My students always love seeing big dog in action - it raises all sorts of questions, such as if it is morally permissible to do things to big dog that you can't to a human being, and who is responsible if a platform like big dog is loaded with say a machine gun with facial recognition software, and then accidentally kills civilians. Is it the designer, the engineer, the software programmer, or the officer that ordered big dog into the particular situation the person that is responsible?
Another area that is getting in the news lately in the field of new military technology is the 'self-aiming' rifle. TrackingPoint in Austin, Texas has the Precision Guided Firearm (PGF) which is available to buy from USD 9,950.00. All that is required is to "paint" the target through the rifle scope using a type of "lock and launch" technology. After the operator has pulled the trigger, the gun itself will use complex algorithms to take into account things such as wind, arm shake, recoil, air temperature, and even the bullet dropping due to gravity. When the conditions are ideal, the gun will fire the bullet at the target. The level of training required to operate a PGF is much less than that of a sniper, opening up the use of such a powerful long range weapon to a wider group of people - including hunters, but also possible terrorists and insurgents.
One ethical concern the PGF raises is what happens if the operator changes their mind regarding the target, after it has been painted, but before the bullet is fired. Another very concerning development with this gun is the fact that it also has wifi capability, allowing others to watch remotely what is being seen through the scope of the gun - raising the possibility of a real time perversion known as "war porn". More worryingly however, the gun is able to be accessed using wifi and a smart phone - making the use of this weapon from a distance much more likely, with the operator not having the full picture of the battlespace, that an on the ground sniper would have. It also raises the distinct possibility of the gun being hacked, and used on inappropriate targets - be they friendly forces or non-combatants.
UAV technology has been improving exponentially in the last few years, with drones being used in Afghanistan, Pakistan, Yemen and Somalia. Whilst much has been written about the larger Reaper and Predator drones, a new area of research is in the area of UAV's working together in swarms, without human interaction. Whilst the research has been on nano UAV's, this research will eventually be scaled up to the point where we may have squadrons of Predator and Reaper drones operating as a swarm.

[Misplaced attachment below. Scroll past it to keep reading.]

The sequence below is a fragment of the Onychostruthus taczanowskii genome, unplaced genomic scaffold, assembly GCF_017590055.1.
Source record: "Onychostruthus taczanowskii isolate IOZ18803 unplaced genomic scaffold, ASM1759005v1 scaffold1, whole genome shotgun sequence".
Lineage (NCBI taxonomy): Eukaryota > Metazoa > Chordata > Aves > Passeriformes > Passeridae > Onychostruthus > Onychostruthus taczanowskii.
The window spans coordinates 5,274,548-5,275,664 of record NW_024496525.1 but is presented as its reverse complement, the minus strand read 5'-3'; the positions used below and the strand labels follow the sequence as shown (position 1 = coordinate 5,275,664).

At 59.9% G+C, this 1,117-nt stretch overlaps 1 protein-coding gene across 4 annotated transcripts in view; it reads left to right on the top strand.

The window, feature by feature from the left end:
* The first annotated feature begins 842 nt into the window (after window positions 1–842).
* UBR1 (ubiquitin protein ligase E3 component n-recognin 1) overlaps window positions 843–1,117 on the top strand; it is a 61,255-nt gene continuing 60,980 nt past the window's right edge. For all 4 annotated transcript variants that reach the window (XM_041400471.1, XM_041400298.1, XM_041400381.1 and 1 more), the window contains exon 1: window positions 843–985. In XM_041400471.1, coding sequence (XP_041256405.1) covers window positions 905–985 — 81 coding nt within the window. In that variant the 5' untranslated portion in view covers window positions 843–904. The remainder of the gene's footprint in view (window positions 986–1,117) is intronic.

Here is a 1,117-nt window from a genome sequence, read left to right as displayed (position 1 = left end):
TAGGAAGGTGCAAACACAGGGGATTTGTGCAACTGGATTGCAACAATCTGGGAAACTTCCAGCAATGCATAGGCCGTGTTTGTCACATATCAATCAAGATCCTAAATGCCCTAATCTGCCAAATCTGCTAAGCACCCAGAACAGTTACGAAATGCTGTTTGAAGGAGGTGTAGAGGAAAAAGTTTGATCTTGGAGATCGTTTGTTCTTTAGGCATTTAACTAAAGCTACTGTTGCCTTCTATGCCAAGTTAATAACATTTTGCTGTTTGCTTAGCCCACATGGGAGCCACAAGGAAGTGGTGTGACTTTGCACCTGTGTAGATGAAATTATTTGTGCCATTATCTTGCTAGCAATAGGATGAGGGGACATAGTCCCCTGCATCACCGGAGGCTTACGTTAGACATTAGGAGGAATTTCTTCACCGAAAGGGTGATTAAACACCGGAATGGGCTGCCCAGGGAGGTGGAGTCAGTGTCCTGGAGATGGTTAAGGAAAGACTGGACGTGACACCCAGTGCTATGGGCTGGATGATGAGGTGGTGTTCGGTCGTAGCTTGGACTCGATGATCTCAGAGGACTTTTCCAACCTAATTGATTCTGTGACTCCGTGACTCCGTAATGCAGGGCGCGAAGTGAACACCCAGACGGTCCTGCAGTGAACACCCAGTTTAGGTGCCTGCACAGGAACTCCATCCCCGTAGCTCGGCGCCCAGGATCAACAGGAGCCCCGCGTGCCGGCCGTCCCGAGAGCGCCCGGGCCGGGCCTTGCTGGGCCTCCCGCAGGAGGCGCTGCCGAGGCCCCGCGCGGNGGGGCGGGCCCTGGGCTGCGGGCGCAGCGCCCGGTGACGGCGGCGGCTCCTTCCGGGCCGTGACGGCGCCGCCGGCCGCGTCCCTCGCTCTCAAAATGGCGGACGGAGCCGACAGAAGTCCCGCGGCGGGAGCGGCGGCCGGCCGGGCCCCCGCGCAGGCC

The use of non-lethal (or less than lethal) weapons by police forces around the world has been seen as an attempt to decrease the number of fatal shootings in the community by police officers, who did not have other force options available to them. In the military setting this may pose options for military personnel, particularly those in peacekeeping roles within a hostile community. Stephen Coleman has identified that the main problems regarding non-lethal weapon use by military personnel seem to fit into four broad areas :-
1) the use of a weapon in warfare, whether it is lethal or non-lethal needs to be guided by the principle of discrimination (in order to uphold the principle of non-combatant protection due to their innocence). Because a weapon is less than lethal the temptation to not be as concerned about discrimination and the targeting of civilians, who would normally not be combatants, is problematic.
2) the potential over use by military personnel, simply because it is easier than negotiating with hostile local populations (this has been shown to occur in the policing field)
3) the use of non-lethal weapons in torture and interrogation
4) the use of non-lethal weapons as a force multiplier, rather than a force decreasing tool. An example of this was the Moscow Theatre Siege where an anasthetic gas was pumped in to the theatre, rendering most of the terrorists and hostages unconscious. Russian troops then entered the theatre and instead of arresting the terrorists (as criminals), or detaining them as prisoners of war, they killed them, whilst they were unconscious.
Animals and New Military Technology
Lethal Autonomous Weapons Systems
The Future of Life Institute has published an Open Letter calling for the banning of Autonomous Weapons Systems.
Here is the text of that open letter....